LTA’s A Christmas Carol Sings A Familiar Tune
By Rebecca Wheeler
Approaching the December holiday season in a country that traditionally breaks tradition—where the closest thing you’ll find to a “national custom” is the annual Black Friday stampede followed by several days of grim news coverage from the kind folks from Fox 5, reporting “yet another tragic Christmas-shopping related death”—where, let’s face it, the words “winter holidays” evoke more images of ski resorts, Swiss Miss hot chocolate, and blow-up-front-lawn Santas than they do of baby Jesus and the Virgin Mary (unless of course they are in plastic Nativity form at Walmart)—one can count on little to remain consistent and authentic about the Christmas holidays outside the home; however, December in Old Town Alexandria, a stones-throw from my own four walls, means only one thing for those more concerned with the spirit of Christmas than the profit—the return of The Little Theater of Alexandria’s rendition of Charles Dickens’ classic tale, A Christmas Carol.
Leave it to America to merchandise the holiday season and spoil its genuine significance (see The Tricks Are The Treats)—leave it to a place like Old Town, where strings of lights fill the trees in winter, and a character like Ebenezer Scrooge, a curmudgeonly and stingy businessman who learns to “open his heart” to the joys of Christmas, to create a perfect-storm of holiday spirit.
The play chronicles the emotional progression of an old man, who, jaded by his past, has closed his heart to warmth and joy; Scrooge’s altered disposition is brought about by the supernatural visits of the spirits of Christmas Past, Christmas Present, and Christmas Yet-To-Come, who remind Scrooge of the importance of generosity during the holiday season by revealing the trials and tribulations of himself and others through a night-long spiritual journey of introspection and selflessness.
The original novella, written during the Victorian Era, reveals a nostalgic interest in forgotten Christmas traditions, Dickens’s comment on 19th century industrial capitalism; it has been credited with restoring the holiday to one of merriment and festivity in Britain and America after a period of sobriety and somberness.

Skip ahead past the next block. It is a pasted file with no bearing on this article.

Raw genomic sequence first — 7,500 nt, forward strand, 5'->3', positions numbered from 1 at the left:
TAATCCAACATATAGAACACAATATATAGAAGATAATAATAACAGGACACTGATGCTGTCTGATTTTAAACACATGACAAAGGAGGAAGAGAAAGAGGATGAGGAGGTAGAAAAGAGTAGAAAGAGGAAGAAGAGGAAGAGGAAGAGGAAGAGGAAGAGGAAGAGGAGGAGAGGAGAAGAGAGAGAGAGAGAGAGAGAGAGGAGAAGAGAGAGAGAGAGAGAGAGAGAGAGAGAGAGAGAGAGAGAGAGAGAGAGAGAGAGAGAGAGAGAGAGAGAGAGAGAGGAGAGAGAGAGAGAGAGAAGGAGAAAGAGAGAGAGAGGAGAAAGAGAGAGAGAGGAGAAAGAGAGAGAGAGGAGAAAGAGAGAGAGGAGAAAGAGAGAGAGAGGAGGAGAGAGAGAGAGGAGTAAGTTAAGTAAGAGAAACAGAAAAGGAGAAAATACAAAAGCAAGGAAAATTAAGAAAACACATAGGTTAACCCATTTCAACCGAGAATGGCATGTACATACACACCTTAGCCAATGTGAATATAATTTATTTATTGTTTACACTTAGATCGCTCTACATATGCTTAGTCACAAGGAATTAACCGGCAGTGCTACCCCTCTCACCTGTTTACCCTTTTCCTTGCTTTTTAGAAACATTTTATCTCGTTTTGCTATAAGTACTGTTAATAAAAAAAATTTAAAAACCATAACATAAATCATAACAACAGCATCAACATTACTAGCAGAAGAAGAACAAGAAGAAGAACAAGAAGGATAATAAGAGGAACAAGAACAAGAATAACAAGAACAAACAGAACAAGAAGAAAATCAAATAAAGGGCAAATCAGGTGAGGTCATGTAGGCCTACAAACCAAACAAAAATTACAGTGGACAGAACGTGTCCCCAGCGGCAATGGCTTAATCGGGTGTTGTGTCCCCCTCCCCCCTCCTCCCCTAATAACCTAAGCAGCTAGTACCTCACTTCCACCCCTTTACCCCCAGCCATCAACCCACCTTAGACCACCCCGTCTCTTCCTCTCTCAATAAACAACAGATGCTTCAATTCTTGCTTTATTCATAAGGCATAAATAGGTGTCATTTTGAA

Former Navy Captain, Philip Braedecker, gives an exaggerated performance of Ebenezer Scrooge, beginning especially curmudgeonly in his print shop, spitting “Bah-humbug” at everyone who enters the place (including his inexplicably jovial nephew), eventually becoming so transformed and in touch with his emotions that he thrashes on the floor in a pitiful, child-like outburst, at the thought of his previous wrongdoings and their karmic results. Braedecker’s melodramatic presentation of Scrooge’s most personal moments provokes bizarre, almost-horrific laughter in the audience—well, at least in me. Simple staging, period costumes, and an enthusiastic, 22-person cast of all ages, move the story forward briskly and brightly. The cheery Christmas carols and comical cockney-accented narration, interspersed throughout the one-act, keep the audience uplifted and entertained—so much so, that the tale’s depressing undercurrents, from recurring dark humor at the protagonist’s expense, to a constant, slap-stick reference to death and decay, seem little more than lighthearted, ironic, moments of merrymaking.
I always find those renditions to be the most hair-raising.
LTA’s A Christmas Carol is undoubtedly a familiar, comforting part of Old Town’s Christmas tradition, nonetheless (right up there with its twinkle-light-covered trees)—a must see by Alexandria families—that is, if you don’t look too closely. The show is as timeless and soothing as a chipped china doll handed down for generations by grandmothers past, that sits, eternally wakeful on your top shelf; she will always remain an icon of protection and security as you grow into womanhood—if you can ignore the eerie feeling that her eyelashes, falling out of her frozen eyelids, always give you at bedtime.
But in such an unraveling world—economically insecure (Fox 5 reminds you), but mass-producing itself into oblivion, regardless—A Christmas Carol holds together surprisingly well, successfully imprinting itself on the minds of its audience.
I exit the Little Theater on Green Street on a Tuesday evening following the precious, well-rehearsed rendition of Dickens’s classic, replaying the past 90 minutes in my head, as if through the distorted, fish-eye glass of a snow-globe. The painted faces of the cast smile up at me in my memory, and I smile back—but whether I smile at the sound of 22 happy voices singing a hearty Wassail!, or rather, at the image of a pathetic old man shrieking and writhing on the floor in a nightshirt, possessed by the nightmare of his future reality, I cannot be entirely certain.
Look for A Christmas Carol at The Little Theater of Alexandria next December for a little taste of the holiday spirit! Cheers be to you, and a happy Wassail!